The Bologna Process model of higher education has been introduced into some Australian universities since 2008. This model promoted university study through a liberal arts philosophy that advanced a worldview approach at the undergraduate level. The model generalized the student experience and eliminated undergraduate specialization. An interesting situation for music undergraduate study thus arose. Expertise and expert performance research has argued an opposing educational approach, namely: Extensive long-term commitment through focused practical engagement and specialized tuition as prerequisites to achieving musical mastery, especially in performance. Motivation research has shown that the majority of this specialized development in pre-university years would be accessed and reinforced predominantly through private music tuition. Drawing on this contextual literature, commencing university music undergraduates would have expectations of their prospective study founded from two historical influences. The first: How undergraduates had accessed pre-university music tuition. The second: How and in what ways undergraduates' pre-university musical activities were experienced and reinforced. Using usefulness and importance measures, the study observed the expectations of students about to commence music undergraduate studies at three representative Australian university music schools. One of these universities operated the Bologna styled model. No other known Australian study has investigated this implementation for any effects upon music undergraduate expectations. How much commencing music undergraduates would draw on their pre-university music instruction and experiences to predict their usefulness and importance expectations formed the basis for this investigation. Strong relationships between usefulness and importance were found across all units of study. Despite strong correlations across all units of study between usefulness and importance, there was a reluctance to be outwardly positive toward units of study that were not practical and performance-related, such as Music History. The educational model did not appear to affect music undergraduate expectations.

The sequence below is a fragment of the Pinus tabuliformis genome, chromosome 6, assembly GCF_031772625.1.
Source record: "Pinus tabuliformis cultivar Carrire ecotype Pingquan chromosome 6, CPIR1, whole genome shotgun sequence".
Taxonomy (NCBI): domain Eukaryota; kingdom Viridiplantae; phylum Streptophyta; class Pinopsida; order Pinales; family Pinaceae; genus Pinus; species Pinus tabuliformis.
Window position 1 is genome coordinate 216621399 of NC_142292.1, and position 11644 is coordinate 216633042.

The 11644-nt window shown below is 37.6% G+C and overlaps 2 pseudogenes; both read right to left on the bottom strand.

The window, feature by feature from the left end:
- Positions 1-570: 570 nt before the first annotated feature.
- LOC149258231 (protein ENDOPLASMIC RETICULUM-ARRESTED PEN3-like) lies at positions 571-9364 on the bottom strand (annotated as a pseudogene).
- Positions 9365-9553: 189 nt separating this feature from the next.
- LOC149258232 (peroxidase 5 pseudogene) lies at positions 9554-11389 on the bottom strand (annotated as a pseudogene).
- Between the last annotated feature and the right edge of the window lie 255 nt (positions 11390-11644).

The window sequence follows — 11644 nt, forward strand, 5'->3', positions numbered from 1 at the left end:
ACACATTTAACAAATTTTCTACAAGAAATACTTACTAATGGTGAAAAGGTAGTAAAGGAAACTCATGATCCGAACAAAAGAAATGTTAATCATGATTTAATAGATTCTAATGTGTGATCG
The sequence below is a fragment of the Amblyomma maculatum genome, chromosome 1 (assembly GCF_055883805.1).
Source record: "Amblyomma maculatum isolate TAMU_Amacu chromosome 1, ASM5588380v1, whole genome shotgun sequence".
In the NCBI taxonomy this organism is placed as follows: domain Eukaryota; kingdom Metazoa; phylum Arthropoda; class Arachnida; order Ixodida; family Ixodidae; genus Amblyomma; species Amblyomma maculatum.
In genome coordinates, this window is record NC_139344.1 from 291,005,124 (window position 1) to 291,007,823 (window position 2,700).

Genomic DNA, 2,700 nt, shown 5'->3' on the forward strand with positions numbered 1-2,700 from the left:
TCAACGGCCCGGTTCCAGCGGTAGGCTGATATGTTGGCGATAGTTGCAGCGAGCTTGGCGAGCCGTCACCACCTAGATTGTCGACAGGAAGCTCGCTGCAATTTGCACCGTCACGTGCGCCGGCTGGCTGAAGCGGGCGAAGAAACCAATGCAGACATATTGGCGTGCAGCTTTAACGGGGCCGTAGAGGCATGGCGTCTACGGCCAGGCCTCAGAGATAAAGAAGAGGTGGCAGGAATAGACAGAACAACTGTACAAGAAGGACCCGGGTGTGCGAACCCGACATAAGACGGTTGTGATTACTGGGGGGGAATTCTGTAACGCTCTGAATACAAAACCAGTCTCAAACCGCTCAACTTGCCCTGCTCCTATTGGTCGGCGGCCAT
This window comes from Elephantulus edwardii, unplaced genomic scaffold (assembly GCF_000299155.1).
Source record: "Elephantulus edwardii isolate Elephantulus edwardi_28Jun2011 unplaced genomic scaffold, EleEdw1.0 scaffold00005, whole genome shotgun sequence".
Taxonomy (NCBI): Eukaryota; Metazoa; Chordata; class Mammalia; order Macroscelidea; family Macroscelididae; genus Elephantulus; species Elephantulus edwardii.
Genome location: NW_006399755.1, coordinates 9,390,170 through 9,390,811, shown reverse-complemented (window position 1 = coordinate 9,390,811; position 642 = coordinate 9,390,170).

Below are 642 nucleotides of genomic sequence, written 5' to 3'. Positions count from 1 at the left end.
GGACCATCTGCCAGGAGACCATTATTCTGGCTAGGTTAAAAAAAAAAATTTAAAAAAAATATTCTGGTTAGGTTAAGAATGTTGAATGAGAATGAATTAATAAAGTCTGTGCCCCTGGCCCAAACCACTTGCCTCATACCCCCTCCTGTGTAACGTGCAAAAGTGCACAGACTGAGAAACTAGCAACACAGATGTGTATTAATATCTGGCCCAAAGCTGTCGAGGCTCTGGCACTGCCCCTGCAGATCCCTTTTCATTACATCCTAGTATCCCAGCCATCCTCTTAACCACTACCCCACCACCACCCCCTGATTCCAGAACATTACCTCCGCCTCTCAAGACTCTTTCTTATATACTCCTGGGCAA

No MeSH data available.


Related in: MedlinePlus